Impulsivity, Brain Function, and Substance Abuse Treatment in Cocaine Dependent Individuals

Overview

Cocaine dependence is a major public health problem; an effective primary treatment for cocaine dependent individuals has yet to be found. The purpose of this trial is to evaluate aspects of treatment response in cocaine dependent individuals.

Full Title of Study: “Impulsivity, Brain Function and Substance Abuse Treatment”

Study Type

  • Study Type: Observational
  • Study Design
    • Time Perspective: Prospective
  • Study Primary Completion Date: January 2013

Detailed Description

Cocaine is a strong central nervous system stimulant that is widely abused throughout the United States. Due to its widespread use, it is important to develop an effective treatment for cocaine dependence. The purpose of this study is to determine how impulsivity and prefrontal cortical function are related to treatment response in cocaine dependent individuals.

Participants in this study will complete four separate experiments, each with a different aim and testing panel [cognitive function tests with and without functional magnetic resonance imaging (fMRI)]. The first experiment will examine memory, attention, cognitive function, and impulsivity; the aim is to determine the relationship between impulsivity and cognitive function in cocaine dependent individuals receiving treatment. The second experiment will examine the relationship between impulsivity and the prefrontal cortical structure and function. Participants will complete an fMRI during the second experiment. The third experiment will consist of cognitive function tests and will examine the prefrontal cortex in relation to treatment response, based on four different treatments: 1) L-dopamine, 2) naltrexone, 3) modafinil, and 4) placebo. The fourth experiment will examine the effect of cocaine dependence treatment on prefrontal cortex, focusing on participants receiving modafinil.

Clinical Trial Outcome Measures

Primary Measures

  • fMRI brain activation
    • Time Frame: baseline
    • Baseline predictor of treatment response

Participating in This Clinical Trial

Inclusion Criteria

  • Meets DSM-IV criteria for cocaine dependence
  • Met inclusion criteria for other cocaine dependence studies within the center grant

Exclusion Criteria

  • Current or history of DSM-IV Axis I disorders, other than substance abuse or dependence
  • Lifetime diagnosis of alcohol dependence
  • Serious non-psychiatric medical illness requiring ongoing medical treatment or one that affects the central nervous system
  • Positive urine drug screen test for drugs of abuse other than cocaine at the time of study entry
  • AIDS-defining illness
  • Intelligence Quotient (IQ) below 70
  • Pregnant
  • Uses a pacemaker, metal or electromechanical implants, or metallic foreign bodies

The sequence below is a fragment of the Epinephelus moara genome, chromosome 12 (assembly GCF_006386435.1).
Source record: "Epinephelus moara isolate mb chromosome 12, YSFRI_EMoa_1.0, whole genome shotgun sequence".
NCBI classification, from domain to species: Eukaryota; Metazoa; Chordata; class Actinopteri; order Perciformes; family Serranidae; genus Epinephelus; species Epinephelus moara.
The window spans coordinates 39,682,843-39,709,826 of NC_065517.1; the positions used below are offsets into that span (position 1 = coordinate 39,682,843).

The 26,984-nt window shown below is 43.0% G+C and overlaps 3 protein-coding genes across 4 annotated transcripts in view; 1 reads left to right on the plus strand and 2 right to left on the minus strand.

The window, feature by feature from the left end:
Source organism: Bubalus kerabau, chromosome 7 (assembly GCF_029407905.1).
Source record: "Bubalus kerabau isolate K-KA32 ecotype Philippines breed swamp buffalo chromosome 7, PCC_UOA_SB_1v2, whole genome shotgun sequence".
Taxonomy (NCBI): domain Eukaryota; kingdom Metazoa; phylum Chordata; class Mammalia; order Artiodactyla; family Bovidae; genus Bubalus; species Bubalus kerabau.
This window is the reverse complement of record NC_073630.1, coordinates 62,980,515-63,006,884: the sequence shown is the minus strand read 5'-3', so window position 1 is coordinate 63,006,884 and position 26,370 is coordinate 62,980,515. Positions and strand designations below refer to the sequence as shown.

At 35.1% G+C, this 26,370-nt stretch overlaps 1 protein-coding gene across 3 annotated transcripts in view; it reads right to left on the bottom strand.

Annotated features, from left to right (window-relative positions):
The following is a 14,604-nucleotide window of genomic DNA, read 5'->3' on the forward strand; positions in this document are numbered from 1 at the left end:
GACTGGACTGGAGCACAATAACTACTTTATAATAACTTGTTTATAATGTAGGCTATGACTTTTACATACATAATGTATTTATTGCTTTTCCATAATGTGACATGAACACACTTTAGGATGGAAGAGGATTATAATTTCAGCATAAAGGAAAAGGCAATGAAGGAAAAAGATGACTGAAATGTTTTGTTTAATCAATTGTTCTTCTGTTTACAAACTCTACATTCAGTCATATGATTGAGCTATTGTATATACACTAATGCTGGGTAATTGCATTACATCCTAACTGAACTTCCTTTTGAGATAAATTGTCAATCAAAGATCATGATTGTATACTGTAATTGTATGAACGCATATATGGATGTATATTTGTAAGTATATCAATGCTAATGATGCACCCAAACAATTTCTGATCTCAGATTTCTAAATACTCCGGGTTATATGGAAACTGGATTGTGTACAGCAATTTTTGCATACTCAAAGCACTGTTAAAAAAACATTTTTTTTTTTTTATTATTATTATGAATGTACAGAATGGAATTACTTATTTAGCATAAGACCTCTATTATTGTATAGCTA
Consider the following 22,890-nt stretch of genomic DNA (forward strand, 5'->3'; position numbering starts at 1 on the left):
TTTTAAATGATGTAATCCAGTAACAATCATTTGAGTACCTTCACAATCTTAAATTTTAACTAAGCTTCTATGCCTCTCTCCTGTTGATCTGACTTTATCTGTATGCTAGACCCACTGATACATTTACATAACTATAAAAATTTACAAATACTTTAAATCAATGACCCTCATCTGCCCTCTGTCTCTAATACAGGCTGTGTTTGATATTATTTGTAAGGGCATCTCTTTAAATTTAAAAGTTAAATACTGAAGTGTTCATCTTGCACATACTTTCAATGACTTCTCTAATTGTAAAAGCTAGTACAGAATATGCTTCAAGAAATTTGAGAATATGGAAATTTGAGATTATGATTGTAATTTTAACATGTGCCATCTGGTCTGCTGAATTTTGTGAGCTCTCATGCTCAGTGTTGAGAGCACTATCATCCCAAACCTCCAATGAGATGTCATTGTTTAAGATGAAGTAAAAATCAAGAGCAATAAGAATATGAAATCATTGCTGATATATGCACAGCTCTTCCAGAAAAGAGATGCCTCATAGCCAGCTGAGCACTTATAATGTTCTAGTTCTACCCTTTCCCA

Gender Eligibility: All

Minimum Age: 18 Years

Maximum Age: 55 Years

Are Healthy Volunteers Accepted: Accepts Healthy Volunteers

Investigator Details

  • Lead Sponsor
    • The University of Texas Health Science Center, Houston
  • Collaborator
    • National Institute on Drug Abuse (NIDA)
  • Provider of Information About this Clinical Study
    • Sponsor
  • Overall Official(s)
    • Frederick G. Moeller, PhD, Principal Investigator, University of Texas

References

OrrĂș M, Guitart X, Karcz-Kubicha M, Solinas M, Justinova Z, Barodia SK, Zanoveli J, Cortes A, Lluis C, Casado V, Moeller FG, FerrĂ© S. Psychostimulant pharmacological profile of paraxanthine, the main metabolite of caffeine in humans. Neuropharmacology. 2013 Apr;67:476-84. doi: 10.1016/j.neuropharm.2012.11.029. Epub 2012 Dec 19.

Liu S, Lane SD, Schmitz JM, Green CE, Cunningham KA, Moeller FG. Increased intra-individual reaction time variability in cocaine-dependent subjects: role of cocaine-related cues. Addict Behav. 2012 Feb;37(2):193-7. doi: 10.1016/j.addbeh.2011.10.003. Epub 2011 Oct 12.

Ma L, Steinberg JL, Hasan KM, Narayana PA, Kramer LA, Moeller FG. Working memory load modulation of parieto-frontal connections: evidence from dynamic causal modeling. Hum Brain Mapp. 2012 Aug;33(8):1850-67. doi: 10.1002/hbm.21329. Epub 2011 Jun 20.

Liu S, Lane SD, Schmitz JM, Waters AJ, Cunningham KA, Moeller FG. Relationship between attentional bias to cocaine-related stimuli and impulsivity in cocaine-dependent subjects. Am J Drug Alcohol Abuse. 2011 Mar;37(2):117-22. doi: 10.3109/00952990.2010.543204. Epub 2011 Jan 5.

Lane SD, Steinberg JL, Ma L, Hasan KM, Kramer LA, Zuniga EA, Narayana PA, Moeller FG. Diffusion tensor imaging and decision making in cocaine dependence. PLoS One. 2010 Jul 16;5(7):e11591. doi: 10.1371/journal.pone.0011591.

Narayana PA, Datta S, Tao G, Steinberg JL, Moeller FG. Effect of cocaine on structural changes in brain: MRI volumetry using tensor-based morphometry. Drug Alcohol Depend. 2010 Oct 1;111(3):191-9. doi: 10.1016/j.drugalcdep.2010.04.012. Epub 2010 May 31.

Schmitz JM, Mooney ME, Green CE, Lane SD, Steinberg JL, Swann AC, Moeller FG. Baseline neurocognitive profiles differentiate abstainers and non-abstainers in a cocaine clinical trial. J Addict Dis. 2009 Jul;28(3):250-7. doi: 10.1080/10550880903028502.

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